Monday Musings: July 6, 2020

Jul 06, 2020


Public Trust Credit Team

Impressive economic data: does it signal brighter days ahead or how far the domestic economic has fallen?

This morning’s ISM non-manufacturing PMI reading of 57.1 came in substantially higher than estimates (50.2) and the prior month’s reading (45.4). It appears the purchasing managers are increasingly optimistic following last week’s 52.6 reading of the Manufacturing PMI versus consensus of 49.8. Additionally, last week’s non-farm payroll number was up nearly 33% while the unemployment rate was nearly 150 basis points lower than estimates. 
With a few exceptions, recent economic readings have been slightly more positive than expectations, indicating the economy is growing again. And while any growth from the current point is positive, the path-dependency of growth (meaning 5% growth off a base of $60 is different than 5% growth off a base of $95) means that there is still a substantial gap between current state and ideal state. It also shows that impressively large growth numbers could be the only way to quickly get back to the prior economic state. In short, the Credit Team encourages readers not to read too much into a brief period of positive data; a consistent pattern of positive monthly readings is the only way to return the economy to a more robust state.

Q2 2020 bank earnings are right around the corner

The largest U.S. banks are scheduled to report Q2 2020 earnings next week. Public Trust expects to see material loan loss provisions for the banking sector as a whole this quarter, as economic expectations that bank management teams incorporated into the Q1 2020 results were generally too optimistic. Forecasting loan performance and credit quality levels has become particularly challenging as the government implemented a number of stimulus measures and forbearance and deferral arrangements have distorted the true financial condition of borrowers, both for households and businesses (see Lack of transparent deferral data makes quantifying consumer risk difficult for lenders). Net interest margins will be particularly pressured this quarter given a combination of multiple factors, notably the Fed’s 150 basis point rate cut in March; record deposit levels; high levels of low-yielding Paycheck Protection Program loans; and low securities reinvestment rates. Positively, capital levels are not likely to be an issue based on the latest Fed’s stress test results, but capital returns levels have been capped by the regulator (see U.S. banks have been stressed). Pubic Trust views capital preservation as essential for the banking sector, particularly in times of economic stress and uncertainty. On a brighter note, trading revenues and investment banking fees are likely to be robust this quarter for banks that participate in these activities, and mortgage refinancing levels should be strong thanks to the low interest rate levels.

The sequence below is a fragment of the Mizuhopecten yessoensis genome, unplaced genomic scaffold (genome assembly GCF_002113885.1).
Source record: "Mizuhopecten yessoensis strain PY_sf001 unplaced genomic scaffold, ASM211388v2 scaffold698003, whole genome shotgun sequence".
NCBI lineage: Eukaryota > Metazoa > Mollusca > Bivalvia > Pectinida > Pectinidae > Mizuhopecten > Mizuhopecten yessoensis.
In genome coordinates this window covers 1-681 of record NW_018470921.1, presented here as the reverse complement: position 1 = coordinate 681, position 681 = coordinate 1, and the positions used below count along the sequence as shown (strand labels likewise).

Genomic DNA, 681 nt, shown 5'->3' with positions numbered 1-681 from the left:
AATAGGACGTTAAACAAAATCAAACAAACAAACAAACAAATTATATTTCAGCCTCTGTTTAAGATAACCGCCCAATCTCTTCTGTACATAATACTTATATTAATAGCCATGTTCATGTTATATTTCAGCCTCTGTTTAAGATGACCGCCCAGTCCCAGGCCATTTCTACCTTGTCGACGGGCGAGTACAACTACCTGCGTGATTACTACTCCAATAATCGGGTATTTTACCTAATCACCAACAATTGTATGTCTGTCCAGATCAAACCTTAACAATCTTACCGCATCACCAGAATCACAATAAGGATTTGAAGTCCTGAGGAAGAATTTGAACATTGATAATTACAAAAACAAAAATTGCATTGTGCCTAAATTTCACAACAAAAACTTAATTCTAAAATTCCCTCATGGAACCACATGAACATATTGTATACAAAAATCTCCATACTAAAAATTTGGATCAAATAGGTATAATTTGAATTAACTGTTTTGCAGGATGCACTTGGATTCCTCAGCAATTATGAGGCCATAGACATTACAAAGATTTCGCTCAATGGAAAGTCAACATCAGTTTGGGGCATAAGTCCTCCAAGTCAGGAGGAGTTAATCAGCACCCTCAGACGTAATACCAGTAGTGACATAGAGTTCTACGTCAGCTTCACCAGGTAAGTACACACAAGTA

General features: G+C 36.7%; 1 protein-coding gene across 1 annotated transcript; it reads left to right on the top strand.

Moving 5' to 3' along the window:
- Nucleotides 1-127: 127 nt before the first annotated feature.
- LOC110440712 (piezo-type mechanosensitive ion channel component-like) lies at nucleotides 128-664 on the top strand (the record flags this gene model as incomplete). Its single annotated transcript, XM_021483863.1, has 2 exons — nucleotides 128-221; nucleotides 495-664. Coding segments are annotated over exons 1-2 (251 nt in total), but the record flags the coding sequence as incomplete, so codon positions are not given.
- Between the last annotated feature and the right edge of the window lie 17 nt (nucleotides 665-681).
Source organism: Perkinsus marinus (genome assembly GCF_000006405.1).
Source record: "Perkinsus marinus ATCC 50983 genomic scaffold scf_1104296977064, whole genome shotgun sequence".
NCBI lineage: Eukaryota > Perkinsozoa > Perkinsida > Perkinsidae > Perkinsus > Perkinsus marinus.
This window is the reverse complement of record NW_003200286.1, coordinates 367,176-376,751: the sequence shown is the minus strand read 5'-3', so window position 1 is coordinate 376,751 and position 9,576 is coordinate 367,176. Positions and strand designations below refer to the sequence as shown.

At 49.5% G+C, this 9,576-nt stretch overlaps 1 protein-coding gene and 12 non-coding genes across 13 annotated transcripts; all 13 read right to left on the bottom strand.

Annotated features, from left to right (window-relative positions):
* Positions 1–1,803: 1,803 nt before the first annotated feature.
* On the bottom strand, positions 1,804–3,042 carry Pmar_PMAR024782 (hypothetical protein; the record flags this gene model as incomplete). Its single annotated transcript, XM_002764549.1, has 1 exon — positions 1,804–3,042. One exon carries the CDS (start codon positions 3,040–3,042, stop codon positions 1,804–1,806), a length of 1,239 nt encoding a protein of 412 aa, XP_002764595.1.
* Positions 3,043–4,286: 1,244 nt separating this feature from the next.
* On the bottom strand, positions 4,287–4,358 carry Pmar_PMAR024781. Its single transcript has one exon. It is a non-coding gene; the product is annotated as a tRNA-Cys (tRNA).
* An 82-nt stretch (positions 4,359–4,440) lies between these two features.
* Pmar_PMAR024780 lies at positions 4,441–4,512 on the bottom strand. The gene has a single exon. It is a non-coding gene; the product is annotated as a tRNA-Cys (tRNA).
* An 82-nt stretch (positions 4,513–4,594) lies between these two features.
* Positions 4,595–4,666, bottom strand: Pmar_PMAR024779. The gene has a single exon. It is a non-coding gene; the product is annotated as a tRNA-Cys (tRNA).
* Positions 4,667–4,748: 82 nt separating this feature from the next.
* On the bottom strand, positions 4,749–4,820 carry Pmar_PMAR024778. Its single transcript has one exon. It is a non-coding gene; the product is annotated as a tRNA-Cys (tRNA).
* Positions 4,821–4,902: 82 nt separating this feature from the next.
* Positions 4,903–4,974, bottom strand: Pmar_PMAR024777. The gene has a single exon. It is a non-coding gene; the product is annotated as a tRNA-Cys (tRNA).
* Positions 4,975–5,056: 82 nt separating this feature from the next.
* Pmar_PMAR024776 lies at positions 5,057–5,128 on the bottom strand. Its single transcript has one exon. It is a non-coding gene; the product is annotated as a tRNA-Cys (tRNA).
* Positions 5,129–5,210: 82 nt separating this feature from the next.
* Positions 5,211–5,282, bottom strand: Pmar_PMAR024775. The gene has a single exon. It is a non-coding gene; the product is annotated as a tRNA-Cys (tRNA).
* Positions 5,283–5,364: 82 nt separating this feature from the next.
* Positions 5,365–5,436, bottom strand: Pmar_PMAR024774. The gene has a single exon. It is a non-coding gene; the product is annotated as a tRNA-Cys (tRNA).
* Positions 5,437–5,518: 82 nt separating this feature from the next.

Eurozone bank M&A may gain steam as the European Central Bank looks to relax regulatory obstacles

Among the most fragmented globally, banking systems throughout the Eurozone are facing challenging years ahead as the structural weaknesses of higher credit losses and lower-for-longer interest rates weigh heavily on profit outlooks. Over the past several years, M&A activity has been stagnant among European banks, owing in part to the hefty regulatory burden that has inhibited deal transactions. On July 1, 2020, the European Central Bank (ECB) published a draft guide outlining the potential easing of regulatory hurdles, citing that a pick-up in M&A has the potential to strengthen the soundness of the financial system as many European banks currently have excess capital capacity to acquire. Acknowledging the upside of future deal transactions as economies begin to recover from the COVID-19 fallout, the ECB has suggested it will offer regulatory flexibility by limiting the adverse capital treatment of negative goodwill, providing assurance that capital buffer requirements will not necessarily increase following a business combination, and allowing internal capital models to risk-weight assets after acquisition. The favorable capital treatment proposals may entice banks to entertain future transactions as they look to capitalize on potential business synergies in 2021.
All comments and discussion presented are purely based on opinion and assumptions, not fact. These assumptions may or may not be correct based on foreseen and unforeseen events. The information presented should not be used in making any investment decisions. This material is not a recommendation to buy, sell, implement, or change any securities or investment strategy, function, or process. Any financial and/or investment decision should be made only after considerable research, consideration, and involvement with an experienced professional engaged for the specific purpose. Past performance is not an indication of future performance. Any financial and/or investment decision may incur losses.

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